The Museo Nacional de Antropologia is a massive anthropology museum with an extensive collection of artefacts that come from Mexico's pre-Columbian history. With so much to see dating back centuries, it's one of the best places in the world to take a look into the past to see what Mexico was like before it was changed forever. Of course, you can see visiting exhibits as well that explore the history of other parts of the world.

Everyone can enjoy the Museo Nacional de Antropologia, including kids and adults alike. With intrigue and fascinating history around every corner, all ages can learn about the rich background of the region and see actual pieces of it up close. This massive museum is among the largest in the world, so it'll take about 3 hours or so to see everything, though you're welcome to stay longer if you like.

Museo Nacional de Antropologia in Mexico City - one of the highlights of 11 Best Things to Do in Mexico City and 11 Best Museums in Mexico City (Read all about Mexico City here)

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What are the highlights of Museo Nacional de Antropologia in Mexico City?

The primary highlight of the Museo Nacional de Antropologia is its extensive collection of archaeological artefacts. The original Aztec Sunstone is on display here, as are the giant stone heads of the Olmec civilisation. You'll also find treasures that were recovered from the Sacred Cenote at Chichen Itza, a notable Mayan structure. One of the most iconic exhibits is the model and layout of the former Aztec capital, Tenochtitlan. The site of Tenochtitlan is where central Mexico City stands today.

The artefacts on display at the Museo Nacional de Antropologia include remnants from every pre-Columbian civilisation in current and former Mexican territory, going even as far as the southwestern United States. Additionally, you can see a comprehensive exhibit on native cultures and what they were like after the Spanish colonisation.

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A brief history of Museo Nacional de Antropologia in Mexico City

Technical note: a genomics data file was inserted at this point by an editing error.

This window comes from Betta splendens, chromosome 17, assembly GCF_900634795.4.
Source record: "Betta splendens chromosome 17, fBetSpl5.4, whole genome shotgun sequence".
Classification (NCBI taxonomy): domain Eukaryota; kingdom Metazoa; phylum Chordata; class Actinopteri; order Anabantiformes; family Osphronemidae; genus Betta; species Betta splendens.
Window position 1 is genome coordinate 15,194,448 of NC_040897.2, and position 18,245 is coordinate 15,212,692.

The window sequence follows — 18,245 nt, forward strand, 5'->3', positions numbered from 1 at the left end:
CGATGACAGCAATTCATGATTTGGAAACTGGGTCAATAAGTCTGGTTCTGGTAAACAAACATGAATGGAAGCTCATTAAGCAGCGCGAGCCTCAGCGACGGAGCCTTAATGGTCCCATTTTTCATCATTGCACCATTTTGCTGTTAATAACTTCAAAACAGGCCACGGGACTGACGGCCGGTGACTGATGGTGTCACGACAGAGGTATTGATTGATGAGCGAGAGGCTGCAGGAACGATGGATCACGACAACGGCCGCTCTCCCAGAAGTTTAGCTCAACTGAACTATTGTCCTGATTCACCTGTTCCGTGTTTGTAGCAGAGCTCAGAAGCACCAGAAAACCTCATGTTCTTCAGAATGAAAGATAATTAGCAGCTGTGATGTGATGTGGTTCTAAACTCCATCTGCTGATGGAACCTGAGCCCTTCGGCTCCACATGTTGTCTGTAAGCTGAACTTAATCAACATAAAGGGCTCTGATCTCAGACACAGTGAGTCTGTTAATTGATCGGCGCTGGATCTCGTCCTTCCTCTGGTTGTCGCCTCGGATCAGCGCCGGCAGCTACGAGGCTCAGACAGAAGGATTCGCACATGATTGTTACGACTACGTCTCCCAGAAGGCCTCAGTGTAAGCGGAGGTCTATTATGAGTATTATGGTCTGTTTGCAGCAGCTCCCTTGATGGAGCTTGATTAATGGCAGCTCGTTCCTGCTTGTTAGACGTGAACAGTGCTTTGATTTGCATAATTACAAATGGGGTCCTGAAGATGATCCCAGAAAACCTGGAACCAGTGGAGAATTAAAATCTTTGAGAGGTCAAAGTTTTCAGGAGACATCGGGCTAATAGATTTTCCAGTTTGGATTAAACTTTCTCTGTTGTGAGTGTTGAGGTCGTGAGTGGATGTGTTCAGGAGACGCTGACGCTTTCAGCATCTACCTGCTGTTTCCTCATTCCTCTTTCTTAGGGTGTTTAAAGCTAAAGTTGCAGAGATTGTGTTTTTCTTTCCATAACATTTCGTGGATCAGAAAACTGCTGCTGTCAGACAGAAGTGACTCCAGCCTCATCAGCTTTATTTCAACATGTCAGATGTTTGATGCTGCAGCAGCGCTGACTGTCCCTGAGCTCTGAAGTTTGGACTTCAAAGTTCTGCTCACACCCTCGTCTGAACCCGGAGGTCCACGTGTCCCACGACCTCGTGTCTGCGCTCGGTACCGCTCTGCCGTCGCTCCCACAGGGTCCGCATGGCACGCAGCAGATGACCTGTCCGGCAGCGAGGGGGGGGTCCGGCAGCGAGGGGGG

The Museo Nacional de Antropologia officially opened in 1964, but the foundation for what it would become was actually laid centuries before. Many of the artefacts on display here were curated in the 18th century at the Royal and Pontifical University of Mexico. In 1825, the National Mexican Museum was established by the first president of Mexico, and many of the artefacts were moved there.

The collection grew over the years to the point where much of it had to be divided in between several museums. They would find themselves centred around a single museum in 1964 when the Museo Nacional de Antropologia as it stands today was first opened. This is also when the specific focus on pre-Columbian cultures and modern-day Mexican ethnography became a part of the museum's central mission.

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What else is good to know about Museo Nacional de Antropologia in Mexico City?

Before you visit the Museo Nacional de Antropologia, it's always good to check the local schedule first. Several different events are held throughout the year, including special exhibits focusing on other cultures, like Egyptian, Iranian, and Chinese ancient history, along with concerts and educational events. Teachers and students with valid credentials can get in for free.

While visiting the Museo Nacional de Antropologia, you'll find yourself close to several other attractions you may be interested in. Chapultepec Castle is just a short walk away without even having to leave Bosque de Chapultepec. To the northwest, however, you can find the Soumaya Museum, an art museum with quite a few notable European works. Directly north, in the Polanco area, you can enjoy a massive selection of restaurants offering a variety of cuisines.

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Museo Nacional de Antropologia in Mexico City

Location: Av. Paseo de la Reforma s/n, Polanco, Bosque de Chapultepec I Secc, Miguel Hidalgo, 11560 Ciudad de México, CDMX, Mexico

Open: Tuesday–Saturday from 10 am to 5 pm (closed Sunday–Monday)

Phone: +52 55 5553 6266